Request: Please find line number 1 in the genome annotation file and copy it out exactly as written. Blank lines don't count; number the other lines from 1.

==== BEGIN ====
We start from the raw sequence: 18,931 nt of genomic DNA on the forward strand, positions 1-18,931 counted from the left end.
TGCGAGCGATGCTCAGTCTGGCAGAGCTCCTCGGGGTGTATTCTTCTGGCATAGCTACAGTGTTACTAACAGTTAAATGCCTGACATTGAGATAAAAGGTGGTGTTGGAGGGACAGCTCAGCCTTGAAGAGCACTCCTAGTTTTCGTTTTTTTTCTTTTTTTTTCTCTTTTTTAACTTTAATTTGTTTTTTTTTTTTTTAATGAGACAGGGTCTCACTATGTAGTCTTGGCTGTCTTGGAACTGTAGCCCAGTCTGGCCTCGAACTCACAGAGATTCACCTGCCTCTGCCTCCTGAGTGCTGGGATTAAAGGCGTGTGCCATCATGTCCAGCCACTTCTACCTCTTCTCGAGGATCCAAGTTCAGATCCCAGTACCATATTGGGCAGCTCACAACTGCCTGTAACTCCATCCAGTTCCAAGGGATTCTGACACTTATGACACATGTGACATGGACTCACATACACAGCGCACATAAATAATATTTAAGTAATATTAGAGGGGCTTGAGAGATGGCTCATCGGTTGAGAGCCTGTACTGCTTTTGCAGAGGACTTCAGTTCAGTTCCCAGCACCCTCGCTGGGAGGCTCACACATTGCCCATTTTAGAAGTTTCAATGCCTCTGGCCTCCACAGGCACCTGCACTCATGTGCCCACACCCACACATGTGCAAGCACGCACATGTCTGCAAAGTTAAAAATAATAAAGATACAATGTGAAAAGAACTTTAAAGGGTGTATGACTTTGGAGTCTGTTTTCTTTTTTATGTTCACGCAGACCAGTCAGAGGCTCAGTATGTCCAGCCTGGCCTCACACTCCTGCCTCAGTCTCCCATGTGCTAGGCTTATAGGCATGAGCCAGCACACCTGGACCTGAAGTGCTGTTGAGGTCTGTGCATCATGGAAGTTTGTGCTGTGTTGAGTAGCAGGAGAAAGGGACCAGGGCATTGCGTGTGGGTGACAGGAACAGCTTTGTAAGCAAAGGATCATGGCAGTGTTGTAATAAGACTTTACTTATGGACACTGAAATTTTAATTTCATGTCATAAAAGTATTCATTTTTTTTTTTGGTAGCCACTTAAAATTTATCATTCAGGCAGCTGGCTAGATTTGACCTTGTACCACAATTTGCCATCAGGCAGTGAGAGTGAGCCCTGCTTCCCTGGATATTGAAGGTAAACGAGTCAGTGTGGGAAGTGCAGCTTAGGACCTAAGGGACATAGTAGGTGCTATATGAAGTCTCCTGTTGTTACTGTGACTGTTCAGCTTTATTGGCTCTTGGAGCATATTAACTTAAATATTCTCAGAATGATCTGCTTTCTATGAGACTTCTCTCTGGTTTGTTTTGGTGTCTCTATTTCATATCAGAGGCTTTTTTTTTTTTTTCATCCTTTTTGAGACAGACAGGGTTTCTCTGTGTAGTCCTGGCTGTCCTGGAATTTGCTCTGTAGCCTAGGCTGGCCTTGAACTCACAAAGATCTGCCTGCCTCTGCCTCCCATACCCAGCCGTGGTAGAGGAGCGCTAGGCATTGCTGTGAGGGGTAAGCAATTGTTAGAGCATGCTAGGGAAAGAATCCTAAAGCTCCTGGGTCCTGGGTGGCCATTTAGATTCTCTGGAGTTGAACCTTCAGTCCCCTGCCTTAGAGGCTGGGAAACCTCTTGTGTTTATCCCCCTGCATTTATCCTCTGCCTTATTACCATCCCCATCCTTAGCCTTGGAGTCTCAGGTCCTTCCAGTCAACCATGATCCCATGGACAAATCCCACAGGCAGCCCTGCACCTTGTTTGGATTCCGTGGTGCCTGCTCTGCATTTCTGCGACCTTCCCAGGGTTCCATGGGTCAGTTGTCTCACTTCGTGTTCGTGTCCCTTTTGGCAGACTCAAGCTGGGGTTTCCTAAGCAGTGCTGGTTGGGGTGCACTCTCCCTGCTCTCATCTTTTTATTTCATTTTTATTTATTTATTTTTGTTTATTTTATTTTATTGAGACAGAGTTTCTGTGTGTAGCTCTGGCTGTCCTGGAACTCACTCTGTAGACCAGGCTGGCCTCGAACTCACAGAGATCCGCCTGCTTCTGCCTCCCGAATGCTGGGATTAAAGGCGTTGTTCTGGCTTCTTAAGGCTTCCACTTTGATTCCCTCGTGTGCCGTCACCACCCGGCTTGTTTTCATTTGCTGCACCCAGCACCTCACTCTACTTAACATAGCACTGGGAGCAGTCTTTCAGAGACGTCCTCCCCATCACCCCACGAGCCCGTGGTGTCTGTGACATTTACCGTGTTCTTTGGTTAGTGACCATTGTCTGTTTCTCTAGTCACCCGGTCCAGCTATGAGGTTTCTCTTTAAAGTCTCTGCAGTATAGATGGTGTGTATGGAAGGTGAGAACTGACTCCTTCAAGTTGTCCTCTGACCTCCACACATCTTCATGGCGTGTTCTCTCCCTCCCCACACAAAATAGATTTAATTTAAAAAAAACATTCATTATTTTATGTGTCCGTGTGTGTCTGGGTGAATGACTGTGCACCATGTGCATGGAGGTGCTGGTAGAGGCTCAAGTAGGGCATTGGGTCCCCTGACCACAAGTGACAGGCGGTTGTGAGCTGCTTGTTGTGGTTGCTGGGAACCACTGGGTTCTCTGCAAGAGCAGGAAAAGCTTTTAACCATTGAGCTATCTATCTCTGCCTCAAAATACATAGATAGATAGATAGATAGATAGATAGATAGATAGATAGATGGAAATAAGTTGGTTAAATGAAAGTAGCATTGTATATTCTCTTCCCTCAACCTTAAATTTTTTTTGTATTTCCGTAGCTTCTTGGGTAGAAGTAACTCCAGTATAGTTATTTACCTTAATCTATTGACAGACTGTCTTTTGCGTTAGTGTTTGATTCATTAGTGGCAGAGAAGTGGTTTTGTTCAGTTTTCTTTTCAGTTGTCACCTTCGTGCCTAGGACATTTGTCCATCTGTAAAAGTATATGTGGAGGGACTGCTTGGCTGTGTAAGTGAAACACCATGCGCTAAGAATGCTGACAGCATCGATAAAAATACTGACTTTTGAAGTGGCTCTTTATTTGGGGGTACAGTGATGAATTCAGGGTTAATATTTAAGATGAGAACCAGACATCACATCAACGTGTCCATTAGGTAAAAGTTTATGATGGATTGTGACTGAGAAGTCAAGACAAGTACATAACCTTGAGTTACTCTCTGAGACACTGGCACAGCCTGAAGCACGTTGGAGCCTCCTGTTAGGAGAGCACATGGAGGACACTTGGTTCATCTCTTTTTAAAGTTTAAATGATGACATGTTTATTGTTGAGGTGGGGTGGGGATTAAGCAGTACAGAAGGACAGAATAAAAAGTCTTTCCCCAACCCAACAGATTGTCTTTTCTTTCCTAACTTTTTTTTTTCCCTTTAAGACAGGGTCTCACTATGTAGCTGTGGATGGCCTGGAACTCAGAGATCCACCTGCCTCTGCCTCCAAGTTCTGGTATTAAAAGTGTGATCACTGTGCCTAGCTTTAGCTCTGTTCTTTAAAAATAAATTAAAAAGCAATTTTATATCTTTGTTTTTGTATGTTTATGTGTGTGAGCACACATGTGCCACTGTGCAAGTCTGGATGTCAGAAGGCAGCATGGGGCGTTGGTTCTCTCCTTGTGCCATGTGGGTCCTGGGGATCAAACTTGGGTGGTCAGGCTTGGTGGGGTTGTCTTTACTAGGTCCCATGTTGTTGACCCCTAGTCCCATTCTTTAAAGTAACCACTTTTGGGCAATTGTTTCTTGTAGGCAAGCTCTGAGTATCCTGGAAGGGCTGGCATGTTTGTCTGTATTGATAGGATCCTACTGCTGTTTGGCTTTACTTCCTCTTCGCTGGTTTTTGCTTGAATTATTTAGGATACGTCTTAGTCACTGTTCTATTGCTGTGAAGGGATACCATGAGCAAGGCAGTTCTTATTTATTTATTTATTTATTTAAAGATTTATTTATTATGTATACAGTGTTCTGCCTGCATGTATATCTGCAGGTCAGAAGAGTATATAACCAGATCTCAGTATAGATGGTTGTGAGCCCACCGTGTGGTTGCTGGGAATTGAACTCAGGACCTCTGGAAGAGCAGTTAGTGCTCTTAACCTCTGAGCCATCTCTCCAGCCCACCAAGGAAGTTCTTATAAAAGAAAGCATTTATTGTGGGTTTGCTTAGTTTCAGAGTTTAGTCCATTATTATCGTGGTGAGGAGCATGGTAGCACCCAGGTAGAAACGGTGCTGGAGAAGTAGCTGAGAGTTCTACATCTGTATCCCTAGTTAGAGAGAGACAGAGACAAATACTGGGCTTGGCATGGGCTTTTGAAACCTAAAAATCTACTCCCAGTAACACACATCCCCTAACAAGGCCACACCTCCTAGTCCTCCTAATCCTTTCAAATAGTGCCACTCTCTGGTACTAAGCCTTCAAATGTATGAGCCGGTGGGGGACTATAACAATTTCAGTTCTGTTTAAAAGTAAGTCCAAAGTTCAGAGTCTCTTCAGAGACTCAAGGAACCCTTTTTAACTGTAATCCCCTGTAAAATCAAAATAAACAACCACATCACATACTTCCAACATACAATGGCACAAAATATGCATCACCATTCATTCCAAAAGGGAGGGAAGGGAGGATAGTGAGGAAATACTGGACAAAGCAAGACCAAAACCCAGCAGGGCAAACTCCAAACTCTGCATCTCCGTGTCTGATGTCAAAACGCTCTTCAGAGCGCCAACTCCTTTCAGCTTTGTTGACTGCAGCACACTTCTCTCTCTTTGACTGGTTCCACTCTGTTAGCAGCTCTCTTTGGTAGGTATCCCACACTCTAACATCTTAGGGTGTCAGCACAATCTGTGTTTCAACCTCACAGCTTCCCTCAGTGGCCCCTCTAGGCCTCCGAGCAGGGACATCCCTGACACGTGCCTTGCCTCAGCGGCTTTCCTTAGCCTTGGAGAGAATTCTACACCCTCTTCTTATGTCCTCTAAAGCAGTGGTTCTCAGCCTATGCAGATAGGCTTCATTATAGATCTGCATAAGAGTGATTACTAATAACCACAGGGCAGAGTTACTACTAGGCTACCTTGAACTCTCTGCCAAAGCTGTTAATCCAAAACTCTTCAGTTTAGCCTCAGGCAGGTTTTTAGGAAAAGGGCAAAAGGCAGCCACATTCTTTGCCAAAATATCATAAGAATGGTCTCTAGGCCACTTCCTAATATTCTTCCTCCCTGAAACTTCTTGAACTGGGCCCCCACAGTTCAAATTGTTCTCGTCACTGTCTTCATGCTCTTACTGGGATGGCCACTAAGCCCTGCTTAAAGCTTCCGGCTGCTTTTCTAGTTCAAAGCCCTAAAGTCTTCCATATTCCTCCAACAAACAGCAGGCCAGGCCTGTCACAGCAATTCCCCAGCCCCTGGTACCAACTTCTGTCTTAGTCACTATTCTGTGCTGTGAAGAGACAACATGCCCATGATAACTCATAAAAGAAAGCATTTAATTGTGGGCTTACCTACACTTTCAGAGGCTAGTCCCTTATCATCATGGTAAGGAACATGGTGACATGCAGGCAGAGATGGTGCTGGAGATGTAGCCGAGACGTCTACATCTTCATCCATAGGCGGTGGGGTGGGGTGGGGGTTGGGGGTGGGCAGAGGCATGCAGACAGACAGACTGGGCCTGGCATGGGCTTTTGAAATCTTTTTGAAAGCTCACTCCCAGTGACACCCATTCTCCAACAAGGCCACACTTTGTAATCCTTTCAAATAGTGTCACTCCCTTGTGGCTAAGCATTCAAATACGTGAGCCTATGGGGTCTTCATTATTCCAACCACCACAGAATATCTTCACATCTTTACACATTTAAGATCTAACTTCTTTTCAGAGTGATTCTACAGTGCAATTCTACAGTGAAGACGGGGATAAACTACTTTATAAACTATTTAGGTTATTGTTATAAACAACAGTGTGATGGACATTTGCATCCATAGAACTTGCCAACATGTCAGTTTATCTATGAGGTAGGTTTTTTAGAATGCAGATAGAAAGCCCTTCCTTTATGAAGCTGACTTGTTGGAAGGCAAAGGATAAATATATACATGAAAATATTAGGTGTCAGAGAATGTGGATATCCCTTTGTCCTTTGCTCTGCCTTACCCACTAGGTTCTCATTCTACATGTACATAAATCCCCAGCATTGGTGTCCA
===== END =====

We start from the raw sequence: 18,931 nt of genomic DNA on the forward strand, positions 1-18,931 counted from the left end.